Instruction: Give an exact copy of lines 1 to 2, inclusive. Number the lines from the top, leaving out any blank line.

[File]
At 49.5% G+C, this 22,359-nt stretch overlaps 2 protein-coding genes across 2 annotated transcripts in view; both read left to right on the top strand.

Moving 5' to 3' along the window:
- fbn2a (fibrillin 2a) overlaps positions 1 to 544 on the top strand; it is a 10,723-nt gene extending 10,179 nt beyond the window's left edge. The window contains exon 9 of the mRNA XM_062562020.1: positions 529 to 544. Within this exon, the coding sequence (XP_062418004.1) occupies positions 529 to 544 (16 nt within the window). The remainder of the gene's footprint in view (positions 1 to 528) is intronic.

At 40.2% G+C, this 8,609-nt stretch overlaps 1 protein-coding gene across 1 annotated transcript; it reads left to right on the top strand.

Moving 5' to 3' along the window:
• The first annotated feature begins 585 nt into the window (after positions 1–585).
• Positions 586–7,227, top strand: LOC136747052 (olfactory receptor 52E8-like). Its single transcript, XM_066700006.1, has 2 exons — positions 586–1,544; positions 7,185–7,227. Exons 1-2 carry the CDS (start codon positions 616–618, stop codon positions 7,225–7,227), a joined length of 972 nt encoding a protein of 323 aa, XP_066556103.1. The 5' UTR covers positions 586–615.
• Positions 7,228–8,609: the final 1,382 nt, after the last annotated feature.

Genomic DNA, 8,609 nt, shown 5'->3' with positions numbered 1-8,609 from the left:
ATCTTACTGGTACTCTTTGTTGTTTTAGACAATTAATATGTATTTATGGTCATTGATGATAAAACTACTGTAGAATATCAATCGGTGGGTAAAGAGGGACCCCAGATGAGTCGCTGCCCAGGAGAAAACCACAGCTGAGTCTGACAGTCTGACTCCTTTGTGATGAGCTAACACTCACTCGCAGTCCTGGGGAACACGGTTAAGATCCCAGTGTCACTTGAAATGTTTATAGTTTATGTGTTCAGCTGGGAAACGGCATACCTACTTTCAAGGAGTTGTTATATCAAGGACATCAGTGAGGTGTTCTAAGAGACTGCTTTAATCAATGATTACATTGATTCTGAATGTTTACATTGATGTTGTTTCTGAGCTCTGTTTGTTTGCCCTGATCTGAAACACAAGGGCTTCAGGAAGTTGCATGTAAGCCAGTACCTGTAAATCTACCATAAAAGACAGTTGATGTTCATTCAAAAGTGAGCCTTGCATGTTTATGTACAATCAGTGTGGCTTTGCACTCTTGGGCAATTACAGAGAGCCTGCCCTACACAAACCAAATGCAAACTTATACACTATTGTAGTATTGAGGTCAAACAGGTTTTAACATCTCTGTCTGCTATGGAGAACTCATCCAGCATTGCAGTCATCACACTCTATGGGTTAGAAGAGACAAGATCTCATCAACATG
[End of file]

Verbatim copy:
At 49.5% G+C, this 22,359-nt stretch overlaps 2 protein-coding genes across 2 annotated transcripts in view; both read left to right on the top strand.

Moving 5' to 3' along the window: